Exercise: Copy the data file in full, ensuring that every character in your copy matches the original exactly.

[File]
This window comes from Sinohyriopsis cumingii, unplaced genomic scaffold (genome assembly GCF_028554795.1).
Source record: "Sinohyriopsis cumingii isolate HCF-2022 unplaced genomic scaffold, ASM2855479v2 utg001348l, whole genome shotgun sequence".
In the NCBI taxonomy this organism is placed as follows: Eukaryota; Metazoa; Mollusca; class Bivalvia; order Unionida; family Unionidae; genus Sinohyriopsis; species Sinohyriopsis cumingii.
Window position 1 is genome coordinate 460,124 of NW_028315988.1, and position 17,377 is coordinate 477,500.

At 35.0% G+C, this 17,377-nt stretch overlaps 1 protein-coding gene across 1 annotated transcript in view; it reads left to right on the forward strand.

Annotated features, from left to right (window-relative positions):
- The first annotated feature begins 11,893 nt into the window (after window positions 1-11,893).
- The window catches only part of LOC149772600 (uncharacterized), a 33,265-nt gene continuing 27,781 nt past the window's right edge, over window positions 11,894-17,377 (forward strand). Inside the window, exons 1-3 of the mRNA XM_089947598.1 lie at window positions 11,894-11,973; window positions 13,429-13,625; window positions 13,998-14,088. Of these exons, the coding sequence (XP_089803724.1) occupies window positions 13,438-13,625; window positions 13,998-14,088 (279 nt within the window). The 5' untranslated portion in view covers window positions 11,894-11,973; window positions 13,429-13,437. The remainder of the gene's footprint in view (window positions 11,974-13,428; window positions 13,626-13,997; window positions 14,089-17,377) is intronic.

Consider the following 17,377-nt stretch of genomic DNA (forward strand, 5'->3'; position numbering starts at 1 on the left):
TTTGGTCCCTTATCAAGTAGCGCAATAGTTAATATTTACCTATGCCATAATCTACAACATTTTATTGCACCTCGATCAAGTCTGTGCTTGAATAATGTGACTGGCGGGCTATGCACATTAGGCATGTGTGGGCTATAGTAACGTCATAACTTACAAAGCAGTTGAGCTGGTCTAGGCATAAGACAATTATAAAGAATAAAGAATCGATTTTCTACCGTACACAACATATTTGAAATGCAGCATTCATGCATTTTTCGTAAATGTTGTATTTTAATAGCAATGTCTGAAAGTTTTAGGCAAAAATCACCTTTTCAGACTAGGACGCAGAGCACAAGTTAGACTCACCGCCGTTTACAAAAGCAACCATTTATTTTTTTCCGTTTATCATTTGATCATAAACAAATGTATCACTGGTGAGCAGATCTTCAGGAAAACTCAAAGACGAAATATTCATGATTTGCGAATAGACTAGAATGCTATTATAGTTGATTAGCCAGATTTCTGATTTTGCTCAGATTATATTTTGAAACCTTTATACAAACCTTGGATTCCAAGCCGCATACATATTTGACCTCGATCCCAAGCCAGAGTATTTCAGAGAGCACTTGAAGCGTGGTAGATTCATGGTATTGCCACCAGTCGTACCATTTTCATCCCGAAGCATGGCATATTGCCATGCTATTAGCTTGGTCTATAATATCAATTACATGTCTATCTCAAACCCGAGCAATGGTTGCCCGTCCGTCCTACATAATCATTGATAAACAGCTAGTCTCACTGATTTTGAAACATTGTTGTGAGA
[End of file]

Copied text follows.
This window comes from Sinohyriopsis cumingii, unplaced genomic scaffold (genome assembly GCF_028554795.1).
Source record: "Sinohyriopsis cumingii isolate HCF-2022 unplaced genomic scaffold, ASM2855479v2 utg001348l, whole genome shotgun sequence".
In the NCBI taxonomy this organism is placed as follows: Eukaryota; Metazoa; Mollusca; class Bivalvia; order Unionida; family Unionidae; genus Sinohyriopsis; species Sinohyriopsis cumingii.
Window position 1 is genome coordinate 460,124 of NW_028315988.1, and position 17,377 is coordinate 477,500.

At 35.0% G+C, this 17,377-nt stretch overlaps 1 protein-coding gene across 1 annotated transcript in view; it reads left to right on the forward strand.

Annotated features, from left to right (window-relative positions):
- The first annotated feature begins 11,893 nt into the window (after window positions 1-11,893).
- The window catches only part of LOC149772600 (uncharacterized), a 33,265-nt gene continuing 27,781 nt past the window's right edge, over window positions 11,894-17,377 (forward strand). Inside the window, exons 1-3 of the mRNA XM_089947598.1 lie at window positions 11,894-11,973; window positions 13,429-13,625; window positions 13,998-14,088. Of these exons, the coding sequence (XP_089803724.1) occupies window positions 13,438-13,625; window positions 13,998-14,088 (279 nt within the window). The 5' untranslated portion in view covers window positions 11,894-11,973; window positions 13,429-13,437. The remainder of the gene's footprint in view (window positions 11,974-13,428; window positions 13,626-13,997; window positions 14,089-17,377) is intronic.

Consider the following 17,377-nt stretch of genomic DNA (forward strand, 5'->3'; position numbering starts at 1 on the left):
TTTGGTCCCTTATCAAGTAGCGCAATAGTTAATATTTACCTATGCCATAATCTACAACATTTTATTGCACCTCGATCAAGTCTGTGCTTGAATAATGTGACTGGCGGGCTATGCACATTAGGCATGTGTGGGCTATAGTAACGTCATAACTTACAAAGCAGTTGAGCTGGTCTAGGCATAAGACAATTATAAAGAATAAAGAATCGATTTTCTACCGTACACAACATATTTGAAATGCAGCATTCATGCATTTTTCGTAAATGTTGTATTTTAATAGCAATGTCTGAAAGTTTTAGGCAAAAATCACCTTTTCAGACTAGGACGCAGAGCACAAGTTAGACTCACCGCCGTTTACAAAAGCAACCATTTATTTTTTTCCGTTTATCATTTGATCATAAACAAATGTATCACTGGTGAGCAGATCTTCAGGAAAACTCAAAGACGAAATATTCATGATTTGCGAATAGACTAGAATGCTATTATAGTTGATTAGCCAGATTTCTGATTTTGCTCAGATTATATTTTGAAACCTTTATACAAACCTTGGATTCCAAGCCGCATACATATTTGACCTCGATCCCAAGCCAGAGTATTTCAGAGAGCACTTGAAGCGTGGTAGATTCATGGTATTGCCACCAGTCGTACCATTTTCATCCCGAAGCATGGCATATTGCCATGCTATTAGCTTGGTCTATAATATCAATTACATGTCTATCTCAAACCCGAGCAATGGTTGCCCGTCCGTCCTACATAATCATTGATAAACAGCTAGTCTCACTGATTTTGAAACATTGTTGTGAGA